“Diaphragmatic breathing is an excellent relaxation technique. As you breathe deeply, you increase your energy levels and allow fresh oxygen and nutrients to be distributed to your cells. This helps the brain and organs function at an optimal level.”
To do this, find a comfortable and quiet place to stop and breathe. Whether at your desk, in a restroom, or office rest area.
Next, close your eyes and focus on only your breathing. Inhaling for 4 counts and exhaling for 8 counts is the most effective sequence according to Daniel Amen M.D.
Diaphragmatic Breathing is one of the quickest and most effective tools we have to give us energy.
5. Take Regular Breaks
Regular breaks help you lower stress and unplug for a few minutes. Simply get up and walk around every 50 mins or so. You can set a timer on your phone or fitness device to remind you to step away from your desk and breathe.
Power naps are another great way to catch up on your rest and reduce fatigue. A power nap is an afternoon nap lasting anywhere between 15 and 30 minutes can help reduce stress and offset the adverse
Sleep scientist Rebecca Robbins explains that,
“A power nap gives people a chance to rest for a short period of time to boost workplace productivity.”
However, she adds that power naps are only beneficial when they are done correctly.
James Maas is the Cornell University professor who coined the term power nap and he states,
“It’s an opportunity to shut your eyes, breathe slowly and recharge.”
When is it Time to Find a New Job?
When is work fatigue so much that it’s time to leave the job?
“You have the right to have work that enriches and enlivens you, rather than diminishing you. If the toll the work is taking on you is causing you to feel sick and is affecting your relationships, then it may be time to leave.” — Monique Valcour of the Harvard Business Review.
According to Monique, it may be time to leave if your job or employer doesn’t enable you to be the best version of yourself, if their values don’t align with yours, or if you don’t believe you have a future in that job or company.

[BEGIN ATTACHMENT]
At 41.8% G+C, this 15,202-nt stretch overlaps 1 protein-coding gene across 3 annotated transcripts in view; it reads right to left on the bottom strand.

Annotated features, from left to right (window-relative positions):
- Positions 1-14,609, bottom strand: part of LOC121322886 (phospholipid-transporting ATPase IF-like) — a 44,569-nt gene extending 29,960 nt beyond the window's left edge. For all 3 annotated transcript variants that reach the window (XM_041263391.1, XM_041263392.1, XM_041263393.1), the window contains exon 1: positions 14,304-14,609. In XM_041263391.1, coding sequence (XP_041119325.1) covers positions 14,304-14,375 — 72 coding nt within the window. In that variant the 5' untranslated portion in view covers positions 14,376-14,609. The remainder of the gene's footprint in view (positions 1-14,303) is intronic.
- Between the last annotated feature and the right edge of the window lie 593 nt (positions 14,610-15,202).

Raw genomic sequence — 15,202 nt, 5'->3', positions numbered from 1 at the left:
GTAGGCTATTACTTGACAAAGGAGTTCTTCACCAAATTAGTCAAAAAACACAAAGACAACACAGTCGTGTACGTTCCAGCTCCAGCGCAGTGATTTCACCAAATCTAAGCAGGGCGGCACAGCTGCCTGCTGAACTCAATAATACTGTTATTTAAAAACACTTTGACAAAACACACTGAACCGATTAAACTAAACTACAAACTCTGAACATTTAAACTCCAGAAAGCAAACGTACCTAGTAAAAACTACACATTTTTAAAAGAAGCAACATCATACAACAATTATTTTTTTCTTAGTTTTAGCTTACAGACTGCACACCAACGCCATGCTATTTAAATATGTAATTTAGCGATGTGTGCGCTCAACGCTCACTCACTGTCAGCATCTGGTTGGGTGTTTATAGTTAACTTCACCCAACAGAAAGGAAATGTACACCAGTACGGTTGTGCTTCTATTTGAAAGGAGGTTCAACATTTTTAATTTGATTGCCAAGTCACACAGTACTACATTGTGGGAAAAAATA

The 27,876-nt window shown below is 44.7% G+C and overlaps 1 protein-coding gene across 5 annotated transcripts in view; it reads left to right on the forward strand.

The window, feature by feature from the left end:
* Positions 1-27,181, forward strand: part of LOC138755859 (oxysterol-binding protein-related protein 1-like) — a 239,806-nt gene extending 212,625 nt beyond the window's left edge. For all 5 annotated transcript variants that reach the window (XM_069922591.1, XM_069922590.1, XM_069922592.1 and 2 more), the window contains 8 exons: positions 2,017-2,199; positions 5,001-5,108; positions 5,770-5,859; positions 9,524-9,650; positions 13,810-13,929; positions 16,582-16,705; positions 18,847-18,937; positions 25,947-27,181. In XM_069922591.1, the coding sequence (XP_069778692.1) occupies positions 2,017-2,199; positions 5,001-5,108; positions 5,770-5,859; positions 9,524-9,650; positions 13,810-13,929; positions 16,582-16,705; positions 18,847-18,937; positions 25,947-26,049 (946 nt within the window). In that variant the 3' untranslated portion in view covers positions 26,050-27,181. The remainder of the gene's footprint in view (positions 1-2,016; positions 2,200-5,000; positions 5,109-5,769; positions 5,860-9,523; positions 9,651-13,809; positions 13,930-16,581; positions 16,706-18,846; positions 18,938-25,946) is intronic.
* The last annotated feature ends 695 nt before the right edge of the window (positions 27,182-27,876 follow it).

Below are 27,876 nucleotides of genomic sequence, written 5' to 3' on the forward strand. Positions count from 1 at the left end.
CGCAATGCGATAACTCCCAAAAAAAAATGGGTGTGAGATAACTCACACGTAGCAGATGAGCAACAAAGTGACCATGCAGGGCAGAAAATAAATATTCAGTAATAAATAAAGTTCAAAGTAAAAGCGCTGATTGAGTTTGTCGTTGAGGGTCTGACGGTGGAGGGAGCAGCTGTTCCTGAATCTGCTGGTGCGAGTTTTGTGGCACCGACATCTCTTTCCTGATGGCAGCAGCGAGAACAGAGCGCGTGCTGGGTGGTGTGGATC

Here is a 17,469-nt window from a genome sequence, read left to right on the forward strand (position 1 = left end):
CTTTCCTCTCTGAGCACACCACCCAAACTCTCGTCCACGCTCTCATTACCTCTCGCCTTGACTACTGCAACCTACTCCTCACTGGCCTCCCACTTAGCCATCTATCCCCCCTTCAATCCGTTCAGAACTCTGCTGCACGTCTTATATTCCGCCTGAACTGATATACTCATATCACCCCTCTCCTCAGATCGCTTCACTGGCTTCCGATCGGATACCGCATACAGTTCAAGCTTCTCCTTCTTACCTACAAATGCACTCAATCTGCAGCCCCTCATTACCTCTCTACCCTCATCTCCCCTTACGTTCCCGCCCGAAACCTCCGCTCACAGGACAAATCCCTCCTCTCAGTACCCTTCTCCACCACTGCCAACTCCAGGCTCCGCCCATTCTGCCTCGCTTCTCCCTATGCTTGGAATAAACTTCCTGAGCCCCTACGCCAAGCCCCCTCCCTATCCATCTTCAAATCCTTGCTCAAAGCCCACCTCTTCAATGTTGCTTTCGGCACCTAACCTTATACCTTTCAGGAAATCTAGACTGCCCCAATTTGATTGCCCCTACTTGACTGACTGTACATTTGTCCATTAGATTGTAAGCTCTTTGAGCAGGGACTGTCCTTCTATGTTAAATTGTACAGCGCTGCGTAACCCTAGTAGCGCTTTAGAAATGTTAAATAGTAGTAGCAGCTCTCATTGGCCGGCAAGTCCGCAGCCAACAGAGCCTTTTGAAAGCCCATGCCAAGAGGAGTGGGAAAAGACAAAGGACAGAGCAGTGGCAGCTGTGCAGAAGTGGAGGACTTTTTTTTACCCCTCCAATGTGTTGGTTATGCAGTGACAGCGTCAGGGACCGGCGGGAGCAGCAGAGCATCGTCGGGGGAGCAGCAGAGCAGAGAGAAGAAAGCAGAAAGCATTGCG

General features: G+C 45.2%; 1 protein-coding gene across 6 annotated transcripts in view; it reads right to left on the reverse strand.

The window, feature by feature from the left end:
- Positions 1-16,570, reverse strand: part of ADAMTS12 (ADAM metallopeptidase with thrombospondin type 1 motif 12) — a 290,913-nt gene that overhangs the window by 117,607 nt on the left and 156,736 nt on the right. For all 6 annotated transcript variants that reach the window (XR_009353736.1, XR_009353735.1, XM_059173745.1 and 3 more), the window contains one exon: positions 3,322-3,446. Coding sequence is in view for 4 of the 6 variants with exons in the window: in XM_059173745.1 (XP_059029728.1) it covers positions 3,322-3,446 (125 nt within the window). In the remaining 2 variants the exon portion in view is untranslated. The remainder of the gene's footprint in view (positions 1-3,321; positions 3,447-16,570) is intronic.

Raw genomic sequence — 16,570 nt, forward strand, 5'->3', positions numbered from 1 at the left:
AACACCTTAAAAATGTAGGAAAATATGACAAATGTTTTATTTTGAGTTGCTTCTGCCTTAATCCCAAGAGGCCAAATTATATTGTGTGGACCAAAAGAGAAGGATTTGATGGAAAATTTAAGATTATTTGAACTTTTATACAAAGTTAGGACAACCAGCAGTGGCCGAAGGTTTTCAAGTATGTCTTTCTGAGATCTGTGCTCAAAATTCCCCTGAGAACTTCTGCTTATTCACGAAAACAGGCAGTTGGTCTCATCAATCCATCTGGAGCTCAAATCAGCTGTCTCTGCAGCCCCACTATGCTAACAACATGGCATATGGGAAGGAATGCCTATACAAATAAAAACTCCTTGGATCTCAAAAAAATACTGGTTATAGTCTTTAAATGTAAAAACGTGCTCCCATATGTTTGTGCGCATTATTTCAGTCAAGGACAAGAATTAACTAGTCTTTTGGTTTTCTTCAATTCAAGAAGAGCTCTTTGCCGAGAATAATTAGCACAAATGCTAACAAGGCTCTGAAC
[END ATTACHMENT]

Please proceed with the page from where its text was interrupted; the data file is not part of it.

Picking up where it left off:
If you are experiencing any of these problems, it might be time to find a job that suits you and your personality, values, and talents.
Work fatigue is a real problem and can drain the joy from your life. If you’re feeling any of the signs mentioned above, you may be experiencing work-related fatigue. And if the number of hours you work each week is so high that you don’t have time to relax, recharge, and enjoy yourself, your work-life balance is probably off.
Whether it’s work fatigue or tiredness for other reasons, there are action steps you can take that will increase your energy. The self-care tips listed above will help you reclaim your energy so that you’ll feel focused and engaged while at work.
Featured photo credit: Josefa nDiaz via unsplash.com
|||^||Clevland Clinic: 9 Reasons You’re Always Feeling Tired|
|||^||National Library of Medicine: The Meaning and Measurement of Work Fatigue|
|||^||Mayo Clinic: Job Burnout: How to Spot it and Take Action|
|||^||Forbes: Symptoms Of Job Burnout And 7 Steps To Recovery|
|||^||Sleep Foundation: Bedtime Routines for Adults|
|||^||Harvard Health Publishing: How to handle stress at work.|
|||^||University of Michgan Health: An Easy Way to Beat Stress — and Build a Healthier Life|
|||^||USA Today: Feeling Tired at Work? Ditch the Caffeine and Take a Power Nap|
|||^||Harvard Business Review: When Burnout Is a Sign You Should Leave Your Job|